Execute button callback once

Summary

Right now we allow users to customise some data, and then hit a button to upload this data into an S3 bucket. Right now, we’re trying to figure out how to ensure this upload happens once, but right now it seems if a user double clicks this button then the streamlit code will run twice.

We’ve tried using st.session_state, global is_uploading variables, and even a threading Lock to try and ensure that this upload can only happen once. I’m sure there must be an easy solution I’ve overlooked, and so here I am, requesting some help in doing this!

Steps to reproduce

import time

import streamlit as st


def dummy_upload():
    print("Uploading!")
    time.sleep(1)
    print("Upload done!")


if __name__ == "__main__":
    if st.button("Upload now"):
        dummy_upload()

Expected behavior:

A pattern whereby we only trigger the upload once (aka the dummy_upload is only called once, or theres a way to return out of it if something else is already executing).

Actual behavior:

A double click causes a double upload.

Debug info

  • Streamlit version: 1.25.0
  • Python version: 3.11.4
  • pyenv
  • OS version: Ubuntu
  • Browser version: All

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Links

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Additional information

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Hi there!

I’m not sure about other options, but I think st.session_state should work for this:

import time

import streamlit as st

if 'button_clicked' not in st.session_state:
    st.session_state['button_clicked']=False
def dummy_upload():
    st.write("Uploading!")
    time.sleep(1)
    st.write("Upload done!")


if __name__ == "__main__":
    mybutton = st.button("Upload now")
    if not st.session_state['button_clicked']:
        if mybutton:
            dummy_upload()
            st.session_state['button_clicked']=True
    else:
        st.write('Clicked the button already')

I might be missing something, but I believe this is the behaviour you are looking for. You can click the button only once, and after clicking the button, the button_clicked variable in the session state changes to True, which can be used in a simple if-else to avoid multiple clicks.

Please note that this will persist throughout the user session (until page refresh or app restart), so in your case, if the user modifies the data again, you will need to set the ‘button_clicked’ variable back to False in your modify() function to ensure the button can be clicked again when the user updates data.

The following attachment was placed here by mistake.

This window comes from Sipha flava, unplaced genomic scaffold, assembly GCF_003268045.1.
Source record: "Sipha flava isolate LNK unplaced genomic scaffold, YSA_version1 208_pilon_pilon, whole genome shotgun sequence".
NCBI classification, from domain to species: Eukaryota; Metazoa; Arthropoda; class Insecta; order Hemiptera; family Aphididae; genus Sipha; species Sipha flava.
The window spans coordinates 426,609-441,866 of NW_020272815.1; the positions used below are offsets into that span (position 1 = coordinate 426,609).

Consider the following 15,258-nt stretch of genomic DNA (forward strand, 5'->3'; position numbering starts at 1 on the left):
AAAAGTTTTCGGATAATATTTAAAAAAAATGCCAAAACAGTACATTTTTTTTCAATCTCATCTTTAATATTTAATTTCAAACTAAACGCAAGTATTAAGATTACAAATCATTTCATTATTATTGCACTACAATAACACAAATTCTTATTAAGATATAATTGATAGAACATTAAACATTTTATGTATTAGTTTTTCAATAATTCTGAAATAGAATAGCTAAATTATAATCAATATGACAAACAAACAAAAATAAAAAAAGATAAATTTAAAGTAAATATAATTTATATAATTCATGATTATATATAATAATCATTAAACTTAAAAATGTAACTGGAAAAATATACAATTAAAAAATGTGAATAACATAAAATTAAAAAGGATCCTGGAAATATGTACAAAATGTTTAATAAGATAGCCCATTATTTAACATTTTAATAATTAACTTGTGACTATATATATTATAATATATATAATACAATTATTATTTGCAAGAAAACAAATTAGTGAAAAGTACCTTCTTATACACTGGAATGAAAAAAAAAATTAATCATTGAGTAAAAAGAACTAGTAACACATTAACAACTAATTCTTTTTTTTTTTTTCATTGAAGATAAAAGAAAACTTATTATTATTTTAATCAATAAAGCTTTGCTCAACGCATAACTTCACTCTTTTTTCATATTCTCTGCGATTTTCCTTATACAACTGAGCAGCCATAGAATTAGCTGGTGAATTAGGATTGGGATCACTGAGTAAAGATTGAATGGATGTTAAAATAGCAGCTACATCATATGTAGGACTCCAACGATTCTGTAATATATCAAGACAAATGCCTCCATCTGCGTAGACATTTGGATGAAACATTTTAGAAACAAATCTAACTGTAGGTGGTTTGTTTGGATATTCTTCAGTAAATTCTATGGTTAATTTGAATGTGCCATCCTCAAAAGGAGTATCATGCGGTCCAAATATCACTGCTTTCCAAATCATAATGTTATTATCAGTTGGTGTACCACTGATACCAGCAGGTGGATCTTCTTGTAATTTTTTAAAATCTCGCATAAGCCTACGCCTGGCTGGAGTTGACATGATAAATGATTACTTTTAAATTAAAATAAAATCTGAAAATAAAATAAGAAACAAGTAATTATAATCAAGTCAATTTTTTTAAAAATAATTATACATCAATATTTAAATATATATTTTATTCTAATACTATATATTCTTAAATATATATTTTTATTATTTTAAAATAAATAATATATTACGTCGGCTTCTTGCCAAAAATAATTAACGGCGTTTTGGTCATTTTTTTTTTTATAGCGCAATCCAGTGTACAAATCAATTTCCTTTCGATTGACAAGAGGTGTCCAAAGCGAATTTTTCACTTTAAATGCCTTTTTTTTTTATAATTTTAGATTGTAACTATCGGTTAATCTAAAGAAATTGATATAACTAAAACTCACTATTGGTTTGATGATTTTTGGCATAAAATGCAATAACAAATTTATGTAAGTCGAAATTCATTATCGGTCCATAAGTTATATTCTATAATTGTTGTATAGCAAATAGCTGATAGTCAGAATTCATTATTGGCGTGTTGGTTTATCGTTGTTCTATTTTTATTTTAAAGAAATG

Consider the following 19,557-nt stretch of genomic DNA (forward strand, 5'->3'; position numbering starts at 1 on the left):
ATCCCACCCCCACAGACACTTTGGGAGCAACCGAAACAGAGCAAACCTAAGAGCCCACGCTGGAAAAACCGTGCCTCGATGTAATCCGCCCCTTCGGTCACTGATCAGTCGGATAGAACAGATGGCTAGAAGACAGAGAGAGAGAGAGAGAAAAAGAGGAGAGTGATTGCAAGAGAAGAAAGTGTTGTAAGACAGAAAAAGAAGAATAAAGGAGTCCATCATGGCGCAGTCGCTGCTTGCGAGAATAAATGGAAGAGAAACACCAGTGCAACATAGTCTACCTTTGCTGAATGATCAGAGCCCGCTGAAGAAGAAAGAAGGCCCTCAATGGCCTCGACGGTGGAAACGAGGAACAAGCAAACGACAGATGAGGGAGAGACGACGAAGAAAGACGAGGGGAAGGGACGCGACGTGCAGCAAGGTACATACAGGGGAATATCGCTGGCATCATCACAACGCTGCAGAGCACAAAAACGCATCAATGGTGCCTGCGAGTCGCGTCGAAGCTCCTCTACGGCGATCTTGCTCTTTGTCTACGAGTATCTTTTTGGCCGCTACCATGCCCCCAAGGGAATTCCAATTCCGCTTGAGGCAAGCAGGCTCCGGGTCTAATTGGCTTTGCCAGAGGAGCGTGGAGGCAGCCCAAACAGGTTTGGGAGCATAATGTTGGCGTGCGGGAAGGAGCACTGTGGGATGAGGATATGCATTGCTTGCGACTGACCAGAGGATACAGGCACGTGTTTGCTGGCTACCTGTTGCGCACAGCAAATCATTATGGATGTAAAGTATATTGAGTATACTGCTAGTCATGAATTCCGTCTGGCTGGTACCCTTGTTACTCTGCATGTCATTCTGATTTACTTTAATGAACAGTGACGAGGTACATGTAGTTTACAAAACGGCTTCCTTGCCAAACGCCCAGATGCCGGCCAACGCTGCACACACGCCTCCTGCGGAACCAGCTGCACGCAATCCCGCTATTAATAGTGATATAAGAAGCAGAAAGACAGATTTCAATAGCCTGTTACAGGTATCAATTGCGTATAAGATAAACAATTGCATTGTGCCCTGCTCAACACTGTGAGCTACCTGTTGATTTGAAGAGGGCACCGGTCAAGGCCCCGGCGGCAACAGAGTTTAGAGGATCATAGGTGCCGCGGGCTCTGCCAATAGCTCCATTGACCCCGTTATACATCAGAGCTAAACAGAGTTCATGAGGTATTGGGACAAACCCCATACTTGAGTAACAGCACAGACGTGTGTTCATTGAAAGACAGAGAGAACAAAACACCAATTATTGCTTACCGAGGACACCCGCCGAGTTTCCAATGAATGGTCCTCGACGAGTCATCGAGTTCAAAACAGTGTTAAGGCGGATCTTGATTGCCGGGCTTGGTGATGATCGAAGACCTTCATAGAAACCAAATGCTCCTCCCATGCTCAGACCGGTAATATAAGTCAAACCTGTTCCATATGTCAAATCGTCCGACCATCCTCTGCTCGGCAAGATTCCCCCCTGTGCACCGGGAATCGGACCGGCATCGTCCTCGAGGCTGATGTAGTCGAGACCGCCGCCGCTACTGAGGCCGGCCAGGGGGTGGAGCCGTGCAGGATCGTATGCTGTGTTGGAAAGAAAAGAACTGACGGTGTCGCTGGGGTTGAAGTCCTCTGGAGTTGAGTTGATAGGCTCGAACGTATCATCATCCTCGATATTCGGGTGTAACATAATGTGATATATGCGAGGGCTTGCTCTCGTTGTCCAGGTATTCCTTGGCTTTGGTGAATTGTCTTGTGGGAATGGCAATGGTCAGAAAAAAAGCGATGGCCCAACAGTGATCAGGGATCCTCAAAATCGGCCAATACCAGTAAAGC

Cheers,
Moiz

Hey Moiz! I think the st.session_state gets us most of the way there, but I’m having trouble understanding how it functions (the initial reason I thought it was not applicable).

Take the following code:

import time

import streamlit as st


def dummy_upload():
    key = "can_upload"
    if st.session_state.get(key, True):
        st.session_state[key] = False
        print("Uploading!")
        time.sleep(2)
        st.session_state[key] = True
        print("Upload done!")


if __name__ == "__main__":
    with st.form("uploader"):
        submit = st.form_submit_button("Upload now")
    if submit:
        dummy_upload()
        print(st.session_state)

If I click, wait for the “Upload Done!” message, and then click again, it works great. If I double click, it stops the second flick from doing the fake upload. But for some reason I’m unsure about, if the user double clicks, it resets the session state.

Here’s the output from the prints if I do a “Click, wait enough, Click, wait enough, spam click”

Uploading!
Upload done!
{'can_upload': True, 'FormSubmitter:uploader-Upload now': True}
Uploading!
Upload done!
{'can_upload': True, 'FormSubmitter:uploader-Upload now': True}
Uploading!
{'can_upload': False, 'FormSubmitter:uploader-Upload now': True}
{'can_upload': False, 'FormSubmitter:uploader-Upload now': True}
{'can_upload': False, 'FormSubmitter:uploader-Upload now': True}
{'can_upload': False, 'FormSubmitter:uploader-Upload now': True}
Upload done!
{}
{'can_upload': False, 'FormSubmitter:uploader-Upload now': True}

For some reason the session state can_upload state is not being reset to true, as if the second click causes a copy of the state and then the original “Set it back to true” line has no effect.

Any ideas how to get around this?

My solution I hacked together to solve a similar problem:

I had to attach a volume disk so I could write out files.

At the beginning of the script, when the page first loads, I assign the person a random ID:

import string
import random

if "random_id" not in st.session_state:
    FILE_LEN = 32
    st.session_state["random_id"] = ''.join(random.choices(string.ascii_uppercase +string.digits, k=FILE_LEN))    

Then, when I am about to send off my API call I check the following:

def need_to_send_api(some_id):
    try:
        f = open(f"{st.session_state['random_id']}.txt", "r")
        f.close()
        return False
    except:
        file = open(f"{st.session_state['random_id']}.txt", "w")
        file.writelines(some_id)
        file.close()
        return True

send_api = need_to_send_api(some_id)

and if send_api is True, I make the API call. some_id is just some other unique ID i choose to write into the file. this should work with an empty file though. writing or creating a small file is so fast that no double click would be faster - also, Python locks accessing the file to a single thread at a time I believe - but dont quote me on that.

This is obviously imperfect, but it works. I also have a method that will remove any ID.txt files that are older than an hour to avoid worrying about space. One other downside is that as this is executing, you can still double click the button and if so the whole process takes even longer - but still only 1 API call is ever made (as far as my testing would indicate)

I am ready for someone to tell me this was stupid, but I would love to hear a better way.